Actinic Keratosis Causes, Symptoms, Diagnosis, Treatment, Prevention

Actinic Keratosis Causes, Symptoms, Diagnosis, Treatment, Prevention

What Is Actinic Keratosis? What does it look like?

An actinic keratosis is a rough, scaly patch on your skin that develops from years of exposure to the sun. It's most commonly found on your face, lips, ears, back of your hands, forearms, scalp or neck — areas of skin typically exposed to the sun.

An actinic keratosis, also known as solar keratosis, enlarges slowly and usually causes no signs or symptoms other than a patch or small spot on your skin. An actinic keratosis takes years to develop, usually first appearing in older adults. Many doctors consider an actinic keratosis to be precancerous because it can develop into skin cancer.

Actinic keratosis is a very common skin condition. It occurs when skin cells called keratinocytes start to grow abnormally, forming scaly discolored spots. The skin patches may be brown, tan, grey, or pink. They tend to appear on the parts of the body that get the most sun exposure such as the hands, arms, face, scalp, and neck.

Actinic keratosis may actually be in situ stage squamous cell carcinoma (SCC) lesions. “In situ” means the lesions are confined to one location and not invading other tissue. In most cases, Actinic keratosis lesions are relatively benign. However, each lesion has about a 10 percent chance of progressing into an invasive form of SCC. Because of this risk, the spots should be monitored regularly for any suspicious changes.

You can reduce your risk of actinic keratosis by minimizing your sun exposure and protecting your skin from ultraviolet (UV) rays.

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Who is affected?

Actinic keratoses are most commonly seen in fair-skinned people, especially those with blue eyes, red hair, freckles and a tendency to burn in the sun. Men are more affected than women.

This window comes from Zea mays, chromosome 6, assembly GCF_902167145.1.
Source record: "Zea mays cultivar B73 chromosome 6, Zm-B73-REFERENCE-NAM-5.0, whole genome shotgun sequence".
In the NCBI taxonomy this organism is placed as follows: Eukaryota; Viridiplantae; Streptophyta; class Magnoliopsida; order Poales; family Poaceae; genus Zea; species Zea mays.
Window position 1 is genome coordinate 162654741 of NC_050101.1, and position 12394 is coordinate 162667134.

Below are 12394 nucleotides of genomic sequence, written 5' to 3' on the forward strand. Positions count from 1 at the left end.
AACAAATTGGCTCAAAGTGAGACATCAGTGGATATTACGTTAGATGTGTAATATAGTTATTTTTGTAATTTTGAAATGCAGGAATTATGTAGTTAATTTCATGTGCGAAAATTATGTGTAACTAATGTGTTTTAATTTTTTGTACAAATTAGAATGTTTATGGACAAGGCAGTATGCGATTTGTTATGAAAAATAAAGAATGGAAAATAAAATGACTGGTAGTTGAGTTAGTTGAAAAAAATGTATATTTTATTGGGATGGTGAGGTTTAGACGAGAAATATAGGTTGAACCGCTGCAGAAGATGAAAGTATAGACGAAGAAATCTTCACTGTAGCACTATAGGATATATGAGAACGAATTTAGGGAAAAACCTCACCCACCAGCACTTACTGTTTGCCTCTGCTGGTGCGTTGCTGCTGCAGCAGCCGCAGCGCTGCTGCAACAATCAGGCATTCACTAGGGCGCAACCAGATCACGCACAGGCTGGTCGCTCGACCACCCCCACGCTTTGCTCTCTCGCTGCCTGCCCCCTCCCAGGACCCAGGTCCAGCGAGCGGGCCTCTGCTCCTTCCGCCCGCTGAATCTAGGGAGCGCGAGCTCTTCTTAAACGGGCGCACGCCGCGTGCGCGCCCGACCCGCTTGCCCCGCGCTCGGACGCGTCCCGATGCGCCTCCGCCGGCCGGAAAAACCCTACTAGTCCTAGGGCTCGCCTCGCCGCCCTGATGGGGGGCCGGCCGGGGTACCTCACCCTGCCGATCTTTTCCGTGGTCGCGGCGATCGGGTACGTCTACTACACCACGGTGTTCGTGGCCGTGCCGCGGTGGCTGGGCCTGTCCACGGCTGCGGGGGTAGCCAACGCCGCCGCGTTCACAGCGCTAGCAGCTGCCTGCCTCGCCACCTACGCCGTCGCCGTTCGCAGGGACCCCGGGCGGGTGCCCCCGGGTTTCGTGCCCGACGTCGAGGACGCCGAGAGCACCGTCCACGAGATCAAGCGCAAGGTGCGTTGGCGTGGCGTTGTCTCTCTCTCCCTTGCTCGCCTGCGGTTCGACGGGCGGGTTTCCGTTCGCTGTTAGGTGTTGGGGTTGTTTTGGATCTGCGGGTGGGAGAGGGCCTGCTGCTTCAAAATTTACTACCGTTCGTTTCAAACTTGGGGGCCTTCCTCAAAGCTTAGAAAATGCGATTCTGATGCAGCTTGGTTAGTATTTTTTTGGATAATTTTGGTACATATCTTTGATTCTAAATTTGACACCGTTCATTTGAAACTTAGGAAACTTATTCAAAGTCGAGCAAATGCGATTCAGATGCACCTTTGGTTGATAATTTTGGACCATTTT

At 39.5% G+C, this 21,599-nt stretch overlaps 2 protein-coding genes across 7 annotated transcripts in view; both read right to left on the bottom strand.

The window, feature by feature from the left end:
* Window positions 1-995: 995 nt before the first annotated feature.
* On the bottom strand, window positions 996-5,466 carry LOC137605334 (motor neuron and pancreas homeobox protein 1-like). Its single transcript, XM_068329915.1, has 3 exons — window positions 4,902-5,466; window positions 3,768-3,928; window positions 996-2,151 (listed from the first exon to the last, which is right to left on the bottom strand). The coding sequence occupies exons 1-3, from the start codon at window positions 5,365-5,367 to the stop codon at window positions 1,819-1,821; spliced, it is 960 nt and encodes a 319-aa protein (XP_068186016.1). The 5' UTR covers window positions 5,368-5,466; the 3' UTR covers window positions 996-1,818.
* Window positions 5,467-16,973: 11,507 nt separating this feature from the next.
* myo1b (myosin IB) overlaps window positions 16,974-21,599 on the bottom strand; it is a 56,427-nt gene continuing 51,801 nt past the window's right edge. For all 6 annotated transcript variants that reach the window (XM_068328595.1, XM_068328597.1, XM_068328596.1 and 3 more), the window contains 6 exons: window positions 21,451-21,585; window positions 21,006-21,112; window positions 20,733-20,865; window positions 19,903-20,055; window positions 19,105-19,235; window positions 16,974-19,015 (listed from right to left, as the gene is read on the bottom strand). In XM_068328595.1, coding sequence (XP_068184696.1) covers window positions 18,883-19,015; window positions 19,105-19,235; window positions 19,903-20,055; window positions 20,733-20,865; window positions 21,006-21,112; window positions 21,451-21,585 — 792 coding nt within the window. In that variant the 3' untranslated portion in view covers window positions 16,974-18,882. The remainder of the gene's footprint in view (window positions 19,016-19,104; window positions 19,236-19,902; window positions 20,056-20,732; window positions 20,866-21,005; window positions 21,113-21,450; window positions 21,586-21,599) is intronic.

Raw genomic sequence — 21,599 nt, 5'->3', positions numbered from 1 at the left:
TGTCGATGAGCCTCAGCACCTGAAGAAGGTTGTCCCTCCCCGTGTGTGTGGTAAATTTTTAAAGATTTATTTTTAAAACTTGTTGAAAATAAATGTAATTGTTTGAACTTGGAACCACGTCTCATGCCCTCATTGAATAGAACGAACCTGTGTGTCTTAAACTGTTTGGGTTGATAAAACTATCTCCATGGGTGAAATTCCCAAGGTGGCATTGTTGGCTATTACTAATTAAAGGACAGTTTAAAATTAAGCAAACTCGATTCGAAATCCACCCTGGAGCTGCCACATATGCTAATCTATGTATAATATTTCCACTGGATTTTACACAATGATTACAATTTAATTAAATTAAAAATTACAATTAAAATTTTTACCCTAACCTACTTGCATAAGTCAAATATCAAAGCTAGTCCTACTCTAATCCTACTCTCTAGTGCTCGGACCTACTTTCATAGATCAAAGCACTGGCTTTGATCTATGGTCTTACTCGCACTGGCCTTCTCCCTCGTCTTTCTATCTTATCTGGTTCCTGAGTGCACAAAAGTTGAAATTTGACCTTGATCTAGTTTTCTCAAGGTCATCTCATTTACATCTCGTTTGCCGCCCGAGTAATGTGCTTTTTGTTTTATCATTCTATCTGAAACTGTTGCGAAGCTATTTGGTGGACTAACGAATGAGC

People who have lived or worked abroad in a sunny place or who have worked outdoors or enjoy outdoor hobbies are most at risk.

It may take many years before actinic keratoses develop – they don't usually appear before the age of 40.

What Causes Actinic Keratosis?

The major cause of actinic keratosis is excessive sunlight (natural light such as the sun or artificial light such as a tanning bed). Long-term exposure to the ultraviolet rays in sunlight causes chemical changes in skin cells known as keratinocytes, which make up 90 percent of the epidermis (the outermost layer of the skin). These keratinocytes then undergo changes in their size, shape, and organization.

Most of the damage to skin cells results from exposure to UV radiation from sunlight and commercial tanning lamps and beds. The damage adds up over time, so the more time you spend in the sun or in a tanning booth, the greater your chance of developing skin cancer. Your risk increases even more if most of your outdoor exposure occurs at times of the day or in locations where the sunlight is most intense.

What Are the Symptoms of Actinic Keratosis?

Actinic keratoses start out as thick, scaly, crusty skin patches. These patches are generally about the diameter of a pencil eraser. Over time, the lesions may disappear, remain the same, or develop into SCC. There is no way of predicting which lesions may turn cancerous. If you notice any of the following changes in an age spot, you should have it examined by a dermatologist:
  • hardening of the lesion
  • inflammation
  • rapid enlargement
  • bleeding
  • redness
  • ulceration

Actinic keratoses are more likely to develop on parts of the body that get the most exposure to the sun, such as the face, ears, neck, hands, and forearms. Peeling or cracking lips, especially the lower lip, after sun exposure might also be a sign of actinic keratosis.

If there are cancerous changes, don’t panic. This type of skin cancer is relatively easy to diagnose and treat in its early stages. Squamous cell skin cancer is the second most common type of human cancer. Over 250,000 new cases are diagnosed each year in the United States.

When to see a doctor

Because it can be difficult to distinguish between noncancerous spots and cancerous ones, it's best to have new skin changes evaluated by a doctor, especially if a spot or lesion persists, grows or bleeds. See your doctor or ask for a referral to a dermatologist if a skin lesion:

  • Is painful
  • Itches or burns
  • Oozes or bleeds
  • Becomes scaly or crusty
  • Changes in size, shape, color or elevation

How is actinic keratosis diagnosed?

People who are at risk for any kind of skin disorder should check their skin on a regular basis. If you notice any persistent bumps or spots with an unusual color, texture, shape, or size, contact your health care provider or a dermatologist. Other concerning signs are pimples that don't heal and anything that bleeds easily. Your doctor might perform a skin biopsy by removing part or all of the growth to determine if cancer cells are present.

What Kinds of Treatment are Available for Actinic Keratosis?